Fifteen minutes of fame for being who you are, for being what you cannot escape, for what cannot be otherwise. The mundane and plain is suddenly uplifted and special. How sweet life is!!!! Finally, the glass slipper of success slides perfectly onto the scullery maid's foot and what was same-ol'-same-ol' drudgery becomes a circumstance for celebration.
When I was a kid, my parents, among others, used to say, "If you don't know how to spell it, look it up in the dictionary." That used to irritate the hell out of me: If I didn't know how to spell it in the first place, how was I supposed to look it up?
On another, more amorphous front, those willing to encourage my desire to write would suggest, "You have to find your own style and voice. You can't use someone else's voice. You can't copy." What they never told me was how I was supposed to find my own voice if I didn't know what my voice sounded like in the first place. Maybe I should have looked it up in the dictionary.
These time-honored wisdoms were always handed down with a kindness that was galling. Those who seemed to possess the wisdom expounded were no longer seeking the wisdom they possessed. But to anyone seeking, that wisdom could be a matter of desperate longing and desperate importance... don't pat me on the head with nostrums, hand over the peace of mind that those nostrums arise from!
Once, at a Zen center in New York, everyone was sitting around, sipping tea after an evening of meditation. I was relatively new and not at all at home with the lingo of Zen, the "roshi's" and "satori's" and "kensho's" and names of past teachers and well-worn paradoxical sayings. And I remember sitting there and thinking irritably, "Just tell me what I want to know and I can get the fuck out of here!" I never did express that sentiment aloud but if I had, I can imagine someone might have told me, "You are already enlightened. All you have to do is get used to it."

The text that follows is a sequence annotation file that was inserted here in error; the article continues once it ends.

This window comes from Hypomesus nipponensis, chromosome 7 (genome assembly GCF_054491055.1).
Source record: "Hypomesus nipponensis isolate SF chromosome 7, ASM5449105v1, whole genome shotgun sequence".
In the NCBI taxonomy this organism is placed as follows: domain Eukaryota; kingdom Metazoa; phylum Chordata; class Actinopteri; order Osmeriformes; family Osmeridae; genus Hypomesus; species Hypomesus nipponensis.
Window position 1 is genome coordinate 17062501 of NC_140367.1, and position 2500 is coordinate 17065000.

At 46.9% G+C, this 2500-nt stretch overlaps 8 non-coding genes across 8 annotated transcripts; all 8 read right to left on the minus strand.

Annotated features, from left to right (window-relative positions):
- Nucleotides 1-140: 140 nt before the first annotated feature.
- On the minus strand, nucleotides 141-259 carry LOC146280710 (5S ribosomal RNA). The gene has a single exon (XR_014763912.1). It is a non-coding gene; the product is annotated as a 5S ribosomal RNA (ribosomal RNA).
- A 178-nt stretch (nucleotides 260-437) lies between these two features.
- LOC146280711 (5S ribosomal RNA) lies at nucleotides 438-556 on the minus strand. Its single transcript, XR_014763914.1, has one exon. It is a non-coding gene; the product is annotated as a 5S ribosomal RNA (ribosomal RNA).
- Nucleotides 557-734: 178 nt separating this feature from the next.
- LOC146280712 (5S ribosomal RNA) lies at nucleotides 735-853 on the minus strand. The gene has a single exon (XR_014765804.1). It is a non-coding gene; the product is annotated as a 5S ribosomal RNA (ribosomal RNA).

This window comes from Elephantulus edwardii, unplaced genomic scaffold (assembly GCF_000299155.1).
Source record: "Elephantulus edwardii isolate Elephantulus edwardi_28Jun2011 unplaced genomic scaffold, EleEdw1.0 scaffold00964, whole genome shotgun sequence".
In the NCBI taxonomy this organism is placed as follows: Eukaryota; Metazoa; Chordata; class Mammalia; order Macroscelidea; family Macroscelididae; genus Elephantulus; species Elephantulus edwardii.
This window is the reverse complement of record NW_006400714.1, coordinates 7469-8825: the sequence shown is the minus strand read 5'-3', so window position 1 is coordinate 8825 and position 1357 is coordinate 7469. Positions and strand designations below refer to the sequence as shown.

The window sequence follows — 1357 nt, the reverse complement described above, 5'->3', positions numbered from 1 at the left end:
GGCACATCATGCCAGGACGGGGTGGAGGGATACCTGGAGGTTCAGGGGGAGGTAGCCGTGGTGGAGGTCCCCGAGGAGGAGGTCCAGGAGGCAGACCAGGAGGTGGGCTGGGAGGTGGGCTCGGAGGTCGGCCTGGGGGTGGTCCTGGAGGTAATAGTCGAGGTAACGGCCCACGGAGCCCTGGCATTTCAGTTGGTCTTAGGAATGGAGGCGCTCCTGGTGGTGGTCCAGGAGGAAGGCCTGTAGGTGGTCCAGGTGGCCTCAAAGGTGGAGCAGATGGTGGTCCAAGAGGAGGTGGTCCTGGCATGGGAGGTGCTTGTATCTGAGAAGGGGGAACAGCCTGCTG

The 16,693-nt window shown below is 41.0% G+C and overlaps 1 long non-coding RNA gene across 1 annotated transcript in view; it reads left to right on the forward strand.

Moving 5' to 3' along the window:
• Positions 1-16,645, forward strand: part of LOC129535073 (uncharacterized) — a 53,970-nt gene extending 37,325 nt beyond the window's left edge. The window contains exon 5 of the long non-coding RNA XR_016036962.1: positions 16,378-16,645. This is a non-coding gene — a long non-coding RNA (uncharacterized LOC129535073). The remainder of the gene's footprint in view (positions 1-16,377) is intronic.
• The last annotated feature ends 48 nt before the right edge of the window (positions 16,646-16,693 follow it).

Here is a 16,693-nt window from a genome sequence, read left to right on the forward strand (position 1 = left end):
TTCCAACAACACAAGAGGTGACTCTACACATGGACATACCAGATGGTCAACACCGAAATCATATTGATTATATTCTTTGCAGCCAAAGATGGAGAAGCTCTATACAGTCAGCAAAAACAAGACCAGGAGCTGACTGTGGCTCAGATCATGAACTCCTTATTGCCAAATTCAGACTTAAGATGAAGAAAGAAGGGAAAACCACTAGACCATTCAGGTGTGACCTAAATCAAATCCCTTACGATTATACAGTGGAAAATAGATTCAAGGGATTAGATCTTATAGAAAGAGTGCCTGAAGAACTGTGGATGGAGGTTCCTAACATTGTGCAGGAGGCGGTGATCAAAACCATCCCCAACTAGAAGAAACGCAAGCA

If you don't know how to spell it, look it up in the dictionary.
Find your own voice ... which is precisely the voice you already have.
How can what is as plain as day, every day, be a cause for celebration?
What is irritating about all these bright laurels that have yet to be placed on my head is that there is all the work, all the floundering, all the two-steps-forward-and-three-steps-back effort that is required. Why must I work to find the voice I already have? It seems so unfair!
Any explanation or analysis only deepens the hole in which anyone might be stuck. The short response to such wailing, the one which is no more consoling than the long and profound ones, is, "Tough titty!" You can't get to the market by sitting in your La-Z-Boy recliner. Look it up in the dictionary. Get used to failure. Look under the bed -- maybe your voice is there. Sweat and strain. Put some effort into it.
And then one day you may find that, same as before, you are 23.5 inches tall and singing with your own voice. How kool is that?! Let's party!